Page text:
IRS Warns on 'Student Tax Scam'

In IR-2016-81 the IRS warned students not to fall for a new scam. Phone scammers call a student and claim to be from the IRS. The scammer will notify the potential victim that he or she has not paid the "student tax."

Scammers often demand immediate payment of taxes. The scammer may threaten a student with arrest, deportation or revocation of a driver's license.

IRS Commissioner John Koskinen stated, "These scams and schemes continue to evolve nationwide, and now they are trying to trick students. Taxpayers should remain vigilant and not fall prey to these aggressive calls demanding immediate payment of a tax supposedly owed."

In response to media pressure, the IRS also made public a May 20 memo by IRS Deputy Commissioner for Services and Enforcement John Dalrymple. He indicated that all future audits will be initiated with a letter. Dalrymple stated, "Although we recognize making initial contact by telephone to schedule an appointment in some of our examination operations has been a long-standing policy, the IRS is changing its practice in response to the threat of phone scams."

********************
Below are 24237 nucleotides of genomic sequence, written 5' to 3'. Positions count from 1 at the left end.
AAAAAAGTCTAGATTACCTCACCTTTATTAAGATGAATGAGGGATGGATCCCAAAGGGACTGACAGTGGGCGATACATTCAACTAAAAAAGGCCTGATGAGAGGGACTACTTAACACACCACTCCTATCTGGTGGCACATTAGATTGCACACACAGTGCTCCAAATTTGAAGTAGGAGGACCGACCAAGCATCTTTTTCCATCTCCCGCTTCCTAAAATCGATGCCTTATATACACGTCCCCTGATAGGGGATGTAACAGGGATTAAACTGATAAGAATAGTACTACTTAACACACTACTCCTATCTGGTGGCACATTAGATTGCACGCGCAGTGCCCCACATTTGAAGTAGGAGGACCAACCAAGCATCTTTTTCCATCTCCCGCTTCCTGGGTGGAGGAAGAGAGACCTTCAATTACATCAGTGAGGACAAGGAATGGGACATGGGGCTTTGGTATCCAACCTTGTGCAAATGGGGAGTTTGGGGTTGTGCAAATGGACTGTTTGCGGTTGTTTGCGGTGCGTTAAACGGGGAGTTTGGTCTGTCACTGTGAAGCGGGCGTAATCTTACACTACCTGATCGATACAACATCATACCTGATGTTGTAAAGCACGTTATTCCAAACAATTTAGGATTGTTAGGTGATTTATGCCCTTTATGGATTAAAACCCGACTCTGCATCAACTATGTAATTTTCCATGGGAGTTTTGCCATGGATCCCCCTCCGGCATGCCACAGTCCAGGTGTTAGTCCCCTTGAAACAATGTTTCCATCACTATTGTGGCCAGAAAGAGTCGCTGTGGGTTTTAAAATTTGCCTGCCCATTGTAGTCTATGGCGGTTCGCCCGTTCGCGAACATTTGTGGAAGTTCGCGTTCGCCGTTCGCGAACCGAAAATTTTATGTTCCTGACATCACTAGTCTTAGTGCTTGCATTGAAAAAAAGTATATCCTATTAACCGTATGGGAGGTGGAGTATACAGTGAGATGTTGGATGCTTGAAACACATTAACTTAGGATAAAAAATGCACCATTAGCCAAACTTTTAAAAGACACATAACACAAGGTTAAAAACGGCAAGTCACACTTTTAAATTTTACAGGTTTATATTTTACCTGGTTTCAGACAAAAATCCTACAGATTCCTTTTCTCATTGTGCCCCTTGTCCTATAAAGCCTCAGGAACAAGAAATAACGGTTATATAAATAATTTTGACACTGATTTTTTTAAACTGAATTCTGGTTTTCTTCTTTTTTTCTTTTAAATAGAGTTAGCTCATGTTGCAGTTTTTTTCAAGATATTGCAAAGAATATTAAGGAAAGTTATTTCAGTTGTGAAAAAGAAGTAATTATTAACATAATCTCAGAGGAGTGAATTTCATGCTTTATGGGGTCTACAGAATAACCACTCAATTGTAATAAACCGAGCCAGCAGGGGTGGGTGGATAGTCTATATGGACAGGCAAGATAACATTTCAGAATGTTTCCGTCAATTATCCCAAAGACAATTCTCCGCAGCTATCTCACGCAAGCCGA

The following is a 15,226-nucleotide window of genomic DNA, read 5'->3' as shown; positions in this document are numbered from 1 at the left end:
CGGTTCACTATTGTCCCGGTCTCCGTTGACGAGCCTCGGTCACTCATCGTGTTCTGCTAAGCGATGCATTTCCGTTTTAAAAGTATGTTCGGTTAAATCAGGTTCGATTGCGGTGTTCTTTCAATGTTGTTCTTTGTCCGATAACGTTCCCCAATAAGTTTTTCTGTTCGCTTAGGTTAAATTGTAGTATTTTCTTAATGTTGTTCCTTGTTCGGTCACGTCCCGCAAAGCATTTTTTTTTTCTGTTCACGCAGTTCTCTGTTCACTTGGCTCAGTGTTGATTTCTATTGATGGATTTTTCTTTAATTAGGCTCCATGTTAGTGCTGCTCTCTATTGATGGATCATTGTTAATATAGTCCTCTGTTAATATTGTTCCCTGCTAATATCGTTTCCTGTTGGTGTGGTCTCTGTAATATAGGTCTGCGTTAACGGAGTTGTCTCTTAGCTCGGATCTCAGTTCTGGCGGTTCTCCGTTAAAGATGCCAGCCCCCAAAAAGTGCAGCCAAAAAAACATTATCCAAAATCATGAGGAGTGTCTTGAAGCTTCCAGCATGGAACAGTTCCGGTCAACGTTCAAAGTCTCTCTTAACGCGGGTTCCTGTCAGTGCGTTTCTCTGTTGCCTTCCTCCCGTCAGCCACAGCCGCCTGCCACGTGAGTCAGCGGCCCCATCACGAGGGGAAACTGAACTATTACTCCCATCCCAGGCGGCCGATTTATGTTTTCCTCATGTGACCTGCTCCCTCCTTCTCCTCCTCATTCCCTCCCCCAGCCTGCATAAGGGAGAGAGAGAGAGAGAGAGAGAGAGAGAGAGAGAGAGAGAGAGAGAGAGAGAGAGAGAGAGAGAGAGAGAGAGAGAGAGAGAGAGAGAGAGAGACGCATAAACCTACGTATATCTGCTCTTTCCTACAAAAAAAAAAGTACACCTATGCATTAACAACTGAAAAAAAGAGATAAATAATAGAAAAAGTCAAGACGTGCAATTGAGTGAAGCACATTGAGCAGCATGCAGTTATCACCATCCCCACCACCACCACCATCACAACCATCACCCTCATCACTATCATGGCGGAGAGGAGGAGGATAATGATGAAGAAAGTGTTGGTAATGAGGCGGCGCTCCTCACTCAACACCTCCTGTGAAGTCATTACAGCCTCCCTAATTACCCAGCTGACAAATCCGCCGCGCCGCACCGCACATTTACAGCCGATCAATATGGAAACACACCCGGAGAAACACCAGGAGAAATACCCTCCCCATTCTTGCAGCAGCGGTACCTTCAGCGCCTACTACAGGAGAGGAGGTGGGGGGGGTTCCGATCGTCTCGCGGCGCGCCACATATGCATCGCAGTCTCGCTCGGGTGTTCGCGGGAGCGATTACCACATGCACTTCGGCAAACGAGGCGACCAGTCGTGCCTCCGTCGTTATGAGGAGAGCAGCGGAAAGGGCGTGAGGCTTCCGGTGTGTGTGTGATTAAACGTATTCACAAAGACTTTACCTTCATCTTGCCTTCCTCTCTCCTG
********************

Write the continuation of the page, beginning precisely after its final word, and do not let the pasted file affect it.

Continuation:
Dalrymple emphasized that audits in the future will be initiated with a letter. The IRS memo states, "All initial contacts with taxpayers to commence an examination must be made by mail, instead of the telephone, using the appropriate initial contact letters."

Commissioner Koskinen has repeatedly pledged that there will be no IRS phone calls prior to a letter. The IRS was not following this practice in Iowa. In a May 5 taxpayer forum in Iowa, several taxpayers reported the IRS had called them to initiate an audit.

The new policy should eliminate this practice. Under the new policy, following the mailing of letter the IRS is permitted to make a phone call after 14 days.